Catholic Church sexual abuse cases

sexual abuse cases by Catholic clergy

Catholic Church sexual abuse cases are cases of child sexual abuse by Catholic priests, nuns and members of religious orders.

QuotesEdit

  • Dr. Paul Joseph Goebbels went through all the standard Nazi gestures. He pointed, shook his fist, stretched his thin lips in a grim grin. He hurled his fiery oratory against the Swastika-festooned walls of Berlin's Deutschland Hall, and 20,000 loyal Nazis egged him on. Through Goebbels, the Reich last week pointed, grinned, and shook its fist at the Roman Catholic Church. The little Minister of Propaganda had taken the job of replying to the latest Catholic attack on Hitlerism — by George Cardinal Mundelein, Archbishop of Chicago (reported in News-Week, May 29). But Goebbels went beyond that issue to a defiant defense of the arrests of thousands of German priests and monks for so-called immorality and perversion. The Vatican received the most violent tongue-lashing ever uttered by a Nazi official:
    "Mundelein ... in the course of a public speech in which he insulted the Fuehrer . . . and referred to me as the crooked German Minister of Propaganda, said that these trials were staged only to harm the persecuted Catholic Church ... I speak in the name of thousands of German parents who think with fear and disgust that their own innocent children might some time be morally and physically corrupted in this way by unscrupulous seducers . . . This sex plague must and will be ruthlessly extirpated."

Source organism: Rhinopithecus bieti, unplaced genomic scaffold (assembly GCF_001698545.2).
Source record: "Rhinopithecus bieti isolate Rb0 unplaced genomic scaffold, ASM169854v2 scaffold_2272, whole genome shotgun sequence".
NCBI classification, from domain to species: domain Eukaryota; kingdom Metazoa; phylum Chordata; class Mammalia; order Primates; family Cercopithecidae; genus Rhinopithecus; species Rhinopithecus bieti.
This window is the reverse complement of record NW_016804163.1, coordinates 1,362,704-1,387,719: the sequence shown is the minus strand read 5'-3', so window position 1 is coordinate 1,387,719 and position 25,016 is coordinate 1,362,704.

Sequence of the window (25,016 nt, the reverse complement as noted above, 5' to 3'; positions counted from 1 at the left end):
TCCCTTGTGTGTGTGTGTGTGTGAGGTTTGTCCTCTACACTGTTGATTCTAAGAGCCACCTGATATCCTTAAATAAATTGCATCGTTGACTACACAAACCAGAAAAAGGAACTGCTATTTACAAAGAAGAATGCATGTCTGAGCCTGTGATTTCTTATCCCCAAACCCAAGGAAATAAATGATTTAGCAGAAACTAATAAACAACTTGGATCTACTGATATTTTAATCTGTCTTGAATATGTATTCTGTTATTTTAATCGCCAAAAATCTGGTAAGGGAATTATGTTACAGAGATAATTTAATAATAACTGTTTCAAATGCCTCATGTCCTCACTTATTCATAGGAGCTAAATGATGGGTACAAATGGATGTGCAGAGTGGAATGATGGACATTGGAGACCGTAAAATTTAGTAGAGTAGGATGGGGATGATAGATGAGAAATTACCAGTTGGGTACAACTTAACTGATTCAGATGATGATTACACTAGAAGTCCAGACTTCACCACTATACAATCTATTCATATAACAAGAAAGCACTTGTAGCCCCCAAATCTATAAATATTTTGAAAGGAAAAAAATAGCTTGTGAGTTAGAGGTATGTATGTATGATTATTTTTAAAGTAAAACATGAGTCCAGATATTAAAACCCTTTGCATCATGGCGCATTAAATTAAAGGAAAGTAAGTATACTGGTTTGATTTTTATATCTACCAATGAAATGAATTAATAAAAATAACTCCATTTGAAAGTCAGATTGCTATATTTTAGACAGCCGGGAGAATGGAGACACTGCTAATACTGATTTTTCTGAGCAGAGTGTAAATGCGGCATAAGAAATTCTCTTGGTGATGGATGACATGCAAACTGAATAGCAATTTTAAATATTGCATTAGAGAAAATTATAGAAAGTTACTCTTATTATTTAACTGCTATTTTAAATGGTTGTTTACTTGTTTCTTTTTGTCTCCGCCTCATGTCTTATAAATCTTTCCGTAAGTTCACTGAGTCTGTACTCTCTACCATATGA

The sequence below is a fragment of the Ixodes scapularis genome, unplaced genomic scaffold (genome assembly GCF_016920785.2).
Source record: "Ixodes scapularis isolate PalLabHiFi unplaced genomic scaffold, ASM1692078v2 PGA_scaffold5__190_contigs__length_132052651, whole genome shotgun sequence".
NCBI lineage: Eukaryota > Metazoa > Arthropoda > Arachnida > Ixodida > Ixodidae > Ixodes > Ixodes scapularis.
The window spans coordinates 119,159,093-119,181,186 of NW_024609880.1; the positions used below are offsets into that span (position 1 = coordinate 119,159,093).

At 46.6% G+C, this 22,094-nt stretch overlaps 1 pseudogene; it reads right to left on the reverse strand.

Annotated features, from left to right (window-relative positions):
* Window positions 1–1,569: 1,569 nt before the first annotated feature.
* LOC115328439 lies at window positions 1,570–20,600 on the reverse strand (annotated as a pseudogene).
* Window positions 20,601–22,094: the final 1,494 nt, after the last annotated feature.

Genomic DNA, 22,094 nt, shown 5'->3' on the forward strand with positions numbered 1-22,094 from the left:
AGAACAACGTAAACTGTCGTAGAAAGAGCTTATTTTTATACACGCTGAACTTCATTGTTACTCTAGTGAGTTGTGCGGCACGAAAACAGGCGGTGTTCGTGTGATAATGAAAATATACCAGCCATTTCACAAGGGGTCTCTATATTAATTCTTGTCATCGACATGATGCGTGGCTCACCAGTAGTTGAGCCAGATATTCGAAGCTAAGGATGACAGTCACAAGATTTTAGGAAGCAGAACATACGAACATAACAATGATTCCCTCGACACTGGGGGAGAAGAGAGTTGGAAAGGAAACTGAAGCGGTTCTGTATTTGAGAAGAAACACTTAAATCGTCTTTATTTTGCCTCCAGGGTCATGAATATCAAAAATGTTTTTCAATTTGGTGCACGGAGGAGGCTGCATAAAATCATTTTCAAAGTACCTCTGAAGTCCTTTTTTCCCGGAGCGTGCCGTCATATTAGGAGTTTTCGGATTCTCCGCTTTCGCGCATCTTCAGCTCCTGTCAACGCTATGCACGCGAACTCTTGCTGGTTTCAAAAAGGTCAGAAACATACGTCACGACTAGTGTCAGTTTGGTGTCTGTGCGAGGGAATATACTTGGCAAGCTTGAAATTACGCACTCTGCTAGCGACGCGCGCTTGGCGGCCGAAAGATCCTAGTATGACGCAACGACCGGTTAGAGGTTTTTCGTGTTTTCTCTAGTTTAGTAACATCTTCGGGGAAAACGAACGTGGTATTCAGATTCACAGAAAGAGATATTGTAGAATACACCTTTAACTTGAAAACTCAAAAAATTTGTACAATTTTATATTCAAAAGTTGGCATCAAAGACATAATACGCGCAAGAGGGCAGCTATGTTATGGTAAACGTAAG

• Nazis: Catholic "Immorality" Distressed Propaganda Minister, Newsweek magazine, June 5, 1937, vol. 9., p. 27.[1]
  • There is a recent photo of Pope Francis doing the rounds on social media that shows him walking alone, without security people or a private secretary, across a Vatican courtyard. In the early days of his pontificate, it would have been seen as Francis breaking through the stuffy conventions of the Vatican: being his own man. Five years on, it is instead viewed as symbolic of Francis’s loneliness. Here is a man struggling to find allies or support from the Catholic faithful in his stalled efforts to reform the church and failing attempts to tackle the abuse crisis.
  • The pope has been up against an intransigent church bureaucracy. Vatican officials have proved unwilling to cooperate with the commission; nor has it been furnished with enough resources. But above all, there has been cultural resistance within the church over abuse. The clerical caste is one shaped by obedience and a deep fear of sullying the reputation of the church. The relationship of bishop and priest is a paternal one; if the priest errs, the bishop may focus on forgiveness of the miscreant rather than punishment of an abuser, while his greatest focus is on avoiding publicity. But the church is now reaping what it sowed: like long-festering sores, the suppressed scandals are erupting everywhere.
  • There must be some leeway; the church operates across the world, including in totalitarian states where a fair criminal trial is unlikely for the accused. But some standards regarding inquiries and treatment of victims must surely be possible, as well as clear guidance on assessment of recruits to the priesthood. And the exit door for bishops needs to change. ... We Catholics deserve this. Especially the children the church failed to protect.

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